For those of us who are just dipping our toes into the poker-watching water, it’s having a favorite team to root for that’s going to turn us into fans. In the end, it’s not Thomas Marchese taking on Anthony Zinno in a Heads-Up poker match; it’s the NY Rounders beating the Las Vegas Moneymakers six to three in GPL play. That’s how the GPL will change poker.

Standings After Two Weeks:

Eurasia Conference: 

Eurasia Conference




  1. Paris Aviators:                         30 points
  2. Hong Kong Stars:                   23 points
  3. London Royals:                       19 points
  4. Moscow Wolverines:              19 points
  5. Berlin Bears:                           18 points
  6. Rome Emperors:                    16 points

Americas Conference:  





  1. Montreal Nationals:                 29 points
  2. New York Rounders:               25 points
  3. LA Sunset:                               23 points
  4. Las Vegas Moneymakers:       20 points
  5. San Francisco Rush:               14 points
  6. Sao Paulo Metropolitans:        13 points

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Texas Poker Store

Queen of Hearts Paris

By: Queen of Hearts Paris

As the second week of online GPL matches continues, I have found myself extremely pleased that I made the decision to follow this new, highly innovative form of team poker.  I had approached it tentatively, thinking it would be fun to write a few blogs about it and then move on, but that isn’t what happened. I got hooked!

Queen of Hearts ParisSo, you are now looking at my current work set-up: laptop for working, including writing blogs, and second screen to follow the 6-Max and Heads-Up matches when they’re live streaming on  or on Tuesdays, Wednesdays and Thursdays. Most people who know me will find this hard to believe, since I have never been the poker player in the family and never particularly enjoyed watching poker being played, live or online. My husband is the poker enthusiast, which is one of the reasons we created the Texas Poker Store four years ago. He’s the one who plays in a friendly poker game once a week and online most nights. He’s the one who has gone to Vegas to “cover” the WSOP Final Nine each year (at least that’s what he tells me) and he has the photos to prove it.

Anyway, yesterday, I was watching a Heads-Up match between Kitty Kuo of the San Francisco Rush and Joao Samoa of the Sao Paulo Metropolitans ( the end result of the 6-Max match among a member of each team from the Americas Conference ) I started to get deeply involved in one of the most unusual and entertaining aspects of the GPL: the live webcams inviting the viewing audience into the minds, strategies and personalities of the players. It was fun listening to Kuo saying “Ooooh; I want to win” and then screaming for joy as she won the match for her team.

And it’s been fascinating to hear other players share their thoughts with us. Xuan Liu was narrating her every move and observed, “So much fun when you’re getting good hands. I hope I didn’t jinx myself.” She didn’t, winning points for the Montreal Nationals. Sam Trickett, of the London Royals had a very different approach, remaining stoic and unemotional (even as he let us see his dog!) in his match against Randy Lew of the Hong Kong Stars. Lew revealed so much of his thought process and showed his emotions throughout, finally taking the win in the rubber match. And then, as I tried desperately to write this simple blog, I got totally caught up in a never-ending Heads-Up between Dominik Nitsche of the Berlin Bears (it seems all the Bears love to entertain and inform the audience) and Vladimir Troyanovskiy of the Moscow Wolverines. In fact, that’s when I took it too far and wound up starting an entire meme in the chat room based on my public observation of how hot he was. He finally won, giving the Wolverines some big points.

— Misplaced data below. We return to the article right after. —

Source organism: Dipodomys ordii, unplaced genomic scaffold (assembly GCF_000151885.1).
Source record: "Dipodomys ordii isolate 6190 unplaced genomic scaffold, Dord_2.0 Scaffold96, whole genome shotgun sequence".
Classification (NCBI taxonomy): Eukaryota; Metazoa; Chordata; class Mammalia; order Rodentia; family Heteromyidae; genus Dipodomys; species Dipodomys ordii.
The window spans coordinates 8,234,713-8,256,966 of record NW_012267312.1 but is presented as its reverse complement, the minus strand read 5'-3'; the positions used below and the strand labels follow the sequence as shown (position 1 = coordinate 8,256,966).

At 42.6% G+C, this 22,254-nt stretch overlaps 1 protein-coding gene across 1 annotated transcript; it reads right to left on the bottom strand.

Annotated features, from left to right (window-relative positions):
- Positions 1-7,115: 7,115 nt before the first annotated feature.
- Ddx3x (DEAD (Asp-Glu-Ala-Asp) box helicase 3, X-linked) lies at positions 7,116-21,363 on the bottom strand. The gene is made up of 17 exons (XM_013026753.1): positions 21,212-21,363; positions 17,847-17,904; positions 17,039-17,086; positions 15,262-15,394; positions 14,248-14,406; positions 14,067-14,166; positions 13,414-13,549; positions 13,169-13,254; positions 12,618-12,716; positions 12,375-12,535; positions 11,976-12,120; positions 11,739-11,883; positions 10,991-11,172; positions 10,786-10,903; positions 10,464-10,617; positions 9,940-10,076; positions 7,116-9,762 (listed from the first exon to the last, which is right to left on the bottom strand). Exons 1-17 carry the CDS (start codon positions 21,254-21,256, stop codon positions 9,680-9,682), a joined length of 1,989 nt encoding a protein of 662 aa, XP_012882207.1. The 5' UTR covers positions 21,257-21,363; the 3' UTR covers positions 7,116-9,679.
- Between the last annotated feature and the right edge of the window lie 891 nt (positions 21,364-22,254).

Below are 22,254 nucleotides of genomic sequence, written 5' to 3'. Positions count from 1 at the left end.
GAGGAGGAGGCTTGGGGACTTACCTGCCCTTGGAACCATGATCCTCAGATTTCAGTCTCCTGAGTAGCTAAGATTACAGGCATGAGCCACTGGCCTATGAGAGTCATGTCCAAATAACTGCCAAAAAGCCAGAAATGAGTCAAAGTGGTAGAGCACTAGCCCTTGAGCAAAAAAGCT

Somewhere in the midst of all of that I had an epiphany. I understood why Alex Dreyfus believed he could sportify poker, because he had already reeled me in. I’m a huge sports fan, mostly football and basketball, so I know what it feels like to root for your team.  And I also know that even people who don’t follow college basketball at all still get involved in March Madness. Dreyfus understood that. He knew if he could just get the attention of non-poker fans by being innovative, giving them teams to pull for and personalities to attract and excite us (not to mention that L.A., making the very last wildcard pick, added the wildly popular actor/poker player, Aaron Paul) that the Global Poker League might just make a huge impact in the poker world.  I think, within the next couple of years, he’s going to wind up being right.

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Texas Poker Store

Queen of Hearts Paris

By: Queen of Hearts Paris

It’s Day Two for the Global Poker League and if you haven’t checked it out, you should. Go to or for live streaming of 6-MAX and Heads–Up matches every Tuesday, Wednesday and Thursday.  Before you plunge right in, however, I highly recommend that you catch up on the GPL concept, including the rules, teams, formats, scoring or anything else about the League. (You can read our previous blogs — just enter GPL in the blog’s search function — but for in-depth information explore the GPL site.)

Global Poker LeagueBecause I’ve been following the formation of the GPL on our blog for a few weeks, I was ready to watch the minute they launched. Judging by the chat room participants on Twitch on Day One, most had absolutely no idea what they’d stumbled upon. There were lots of haters, tons of crazy comments and a million questions about where to get more info.

Daniel Jungleman CatesIt was interesting to see that the people chatting today already seemed more informed about what they were watching. Of course, it’s brand new and it’s bound to take a year or two for global team poker to catch on, which is exactly what its creator, Alex Dreyfus, predicted. But when it does, there’s no telling how big it might get.  Once they added the head cams today in the H-U matches, it became personal and exciting even for a total poker dummy like me.  Suddenly, the chat room was buzzing with positivity as we all had the privilege of observing each player’s strategy and listening to some of the more vocal and entertaining players as they let us inside their heads. Dan “Jungleman” Cates, representing the Berlin Bears, was especially open and extremely funny.

Justin BonomoAs of this writing, Justin Bonomo, for the London Royals is playing heads-up against Timothy Adams, for the Rome Emperors and even though I have so much work to do, I can’t seem to pull myself away. I can just imagine how hard it will be for me not to watch once I’ve picked a team to root for (probably the New York Rounders since I always root for NY teams; it’s where I grew up) and gained more poker knowledge along the way.

And that’s truly the whole point of the GPL: building an appreciation of poker for a brand new audience, attracting more and more fans by giving them a team to root for, until ultimately there’s a big enough appetite to watch team poker that it attracts sponsors. Suddenly it’s not just for points and pride; the players are making money without having to spend their own. You know, like other team sports.